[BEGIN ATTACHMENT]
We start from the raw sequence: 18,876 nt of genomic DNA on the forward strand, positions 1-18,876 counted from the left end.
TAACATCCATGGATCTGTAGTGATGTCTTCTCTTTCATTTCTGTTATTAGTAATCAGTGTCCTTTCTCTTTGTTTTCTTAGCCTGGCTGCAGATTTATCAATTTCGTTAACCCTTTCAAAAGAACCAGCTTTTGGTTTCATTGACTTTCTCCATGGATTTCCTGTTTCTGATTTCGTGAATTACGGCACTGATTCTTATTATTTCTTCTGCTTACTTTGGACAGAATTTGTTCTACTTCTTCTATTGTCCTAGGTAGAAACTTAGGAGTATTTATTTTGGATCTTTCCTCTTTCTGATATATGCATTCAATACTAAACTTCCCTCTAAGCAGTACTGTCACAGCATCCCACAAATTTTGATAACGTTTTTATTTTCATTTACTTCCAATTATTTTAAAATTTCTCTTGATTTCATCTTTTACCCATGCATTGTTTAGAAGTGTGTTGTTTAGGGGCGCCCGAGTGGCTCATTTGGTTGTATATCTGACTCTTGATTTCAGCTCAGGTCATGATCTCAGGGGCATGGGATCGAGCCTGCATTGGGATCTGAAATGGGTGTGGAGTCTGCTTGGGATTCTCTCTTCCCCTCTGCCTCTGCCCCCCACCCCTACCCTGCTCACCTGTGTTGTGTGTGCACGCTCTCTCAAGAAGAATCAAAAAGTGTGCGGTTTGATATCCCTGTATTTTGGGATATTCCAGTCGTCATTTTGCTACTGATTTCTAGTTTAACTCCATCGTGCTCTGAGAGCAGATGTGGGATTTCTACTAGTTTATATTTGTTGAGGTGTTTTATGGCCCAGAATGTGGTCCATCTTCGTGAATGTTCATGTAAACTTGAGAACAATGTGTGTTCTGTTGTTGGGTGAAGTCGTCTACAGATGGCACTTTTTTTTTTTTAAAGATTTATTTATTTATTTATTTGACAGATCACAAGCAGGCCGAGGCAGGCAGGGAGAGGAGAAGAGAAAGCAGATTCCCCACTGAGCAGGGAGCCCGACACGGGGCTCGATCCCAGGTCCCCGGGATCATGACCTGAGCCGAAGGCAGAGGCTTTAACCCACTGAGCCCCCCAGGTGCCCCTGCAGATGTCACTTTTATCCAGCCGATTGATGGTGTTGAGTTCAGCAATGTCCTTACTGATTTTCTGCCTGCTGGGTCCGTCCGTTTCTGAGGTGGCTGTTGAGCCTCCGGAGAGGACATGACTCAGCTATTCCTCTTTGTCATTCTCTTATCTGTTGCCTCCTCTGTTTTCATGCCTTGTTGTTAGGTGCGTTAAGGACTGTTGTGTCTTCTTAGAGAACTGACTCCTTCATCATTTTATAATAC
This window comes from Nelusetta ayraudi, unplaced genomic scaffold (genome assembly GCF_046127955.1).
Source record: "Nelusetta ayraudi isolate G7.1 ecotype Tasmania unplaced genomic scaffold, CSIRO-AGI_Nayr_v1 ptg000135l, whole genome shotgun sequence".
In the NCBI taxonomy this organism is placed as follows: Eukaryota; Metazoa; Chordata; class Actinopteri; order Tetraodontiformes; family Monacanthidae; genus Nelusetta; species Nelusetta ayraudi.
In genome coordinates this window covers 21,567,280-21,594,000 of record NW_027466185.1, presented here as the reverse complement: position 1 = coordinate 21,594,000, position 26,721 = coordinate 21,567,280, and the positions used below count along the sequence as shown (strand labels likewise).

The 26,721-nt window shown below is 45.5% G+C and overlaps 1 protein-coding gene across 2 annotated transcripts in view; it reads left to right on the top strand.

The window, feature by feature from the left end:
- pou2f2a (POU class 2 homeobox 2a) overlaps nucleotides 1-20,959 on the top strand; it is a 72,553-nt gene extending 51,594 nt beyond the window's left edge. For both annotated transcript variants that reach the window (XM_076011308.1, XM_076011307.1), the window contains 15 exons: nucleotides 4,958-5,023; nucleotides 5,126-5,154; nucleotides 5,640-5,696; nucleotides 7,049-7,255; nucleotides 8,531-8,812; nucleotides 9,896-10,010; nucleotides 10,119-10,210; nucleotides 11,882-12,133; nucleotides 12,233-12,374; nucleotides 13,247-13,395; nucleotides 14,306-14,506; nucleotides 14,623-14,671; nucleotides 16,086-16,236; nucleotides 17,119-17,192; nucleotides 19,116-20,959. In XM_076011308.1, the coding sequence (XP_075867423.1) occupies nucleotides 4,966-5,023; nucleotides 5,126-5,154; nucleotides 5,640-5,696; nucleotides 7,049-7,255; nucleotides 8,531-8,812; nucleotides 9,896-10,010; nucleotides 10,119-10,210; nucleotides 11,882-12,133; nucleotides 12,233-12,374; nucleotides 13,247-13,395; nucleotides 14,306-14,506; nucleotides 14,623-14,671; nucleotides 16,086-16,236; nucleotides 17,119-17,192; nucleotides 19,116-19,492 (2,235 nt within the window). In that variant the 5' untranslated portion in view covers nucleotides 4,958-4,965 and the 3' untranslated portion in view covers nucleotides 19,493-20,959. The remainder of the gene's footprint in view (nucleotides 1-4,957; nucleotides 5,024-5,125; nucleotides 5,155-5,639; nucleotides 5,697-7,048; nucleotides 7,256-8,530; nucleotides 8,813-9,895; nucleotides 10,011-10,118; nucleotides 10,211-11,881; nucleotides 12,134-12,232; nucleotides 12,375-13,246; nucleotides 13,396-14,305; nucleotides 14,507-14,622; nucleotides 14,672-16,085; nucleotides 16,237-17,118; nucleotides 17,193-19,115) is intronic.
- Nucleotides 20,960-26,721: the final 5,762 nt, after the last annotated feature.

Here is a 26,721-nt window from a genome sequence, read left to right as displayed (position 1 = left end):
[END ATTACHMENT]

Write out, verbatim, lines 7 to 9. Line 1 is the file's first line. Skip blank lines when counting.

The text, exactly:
The 26,721-nt window shown below is 45.5% G+C and overlaps 1 protein-coding gene across 2 annotated transcripts in view; it reads left to right on the top strand.

The window, feature by feature from the left end:
- pou2f2a (POU class 2 homeobox 2a) overlaps nucleotides 1-20,959 on the top strand; it is a 72,553-nt gene extending 51,594 nt beyond the window's left edge. For both annotated transcript variants that reach the window (XM_076011308.1, XM_076011307.1), the window contains 15 exons: nucleotides 4,958-5,023; nucleotides 5,126-5,154; nucleotides 5,640-5,696; nucleotides 7,049-7,255; nucleotides 8,531-8,812; nucleotides 9,896-10,010; nucleotides 10,119-10,210; nucleotides 11,882-12,133; nucleotides 12,233-12,374; nucleotides 13,247-13,395; nucleotides 14,306-14,506; nucleotides 14,623-14,671; nucleotides 16,086-16,236; nucleotides 17,119-17,192; nucleotides 19,116-20,959. In XM_076011308.1, the coding sequence (XP_075867423.1) occupies nucleotides 4,966-5,023; nucleotides 5,126-5,154; nucleotides 5,640-5,696; nucleotides 7,049-7,255; nucleotides 8,531-8,812; nucleotides 9,896-10,010; nucleotides 10,119-10,210; nucleotides 11,882-12,133; nucleotides 12,233-12,374; nucleotides 13,247-13,395; nucleotides 14,306-14,506; nucleotides 14,623-14,671; nucleotides 16,086-16,236; nucleotides 17,119-17,192; nucleotides 19,116-19,492 (2,235 nt within the window). In that variant the 5' untranslated portion in view covers nucleotides 4,958-4,965 and the 3' untranslated portion in view covers nucleotides 19,493-20,959. The remainder of the gene's footprint in view (nucleotides 1-4,957; nucleotides 5,024-5,125; nucleotides 5,155-5,639; nucleotides 5,697-7,048; nucleotides 7,256-8,530; nucleotides 8,813-9,895; nucleotides 10,011-10,118; nucleotides 10,211-11,881; nucleotides 12,134-12,232; nucleotides 12,375-13,246; nucleotides 13,396-14,305; nucleotides 14,507-14,622; nucleotides 14,672-16,085; nucleotides 16,237-17,118; nucleotides 17,193-19,115) is intronic.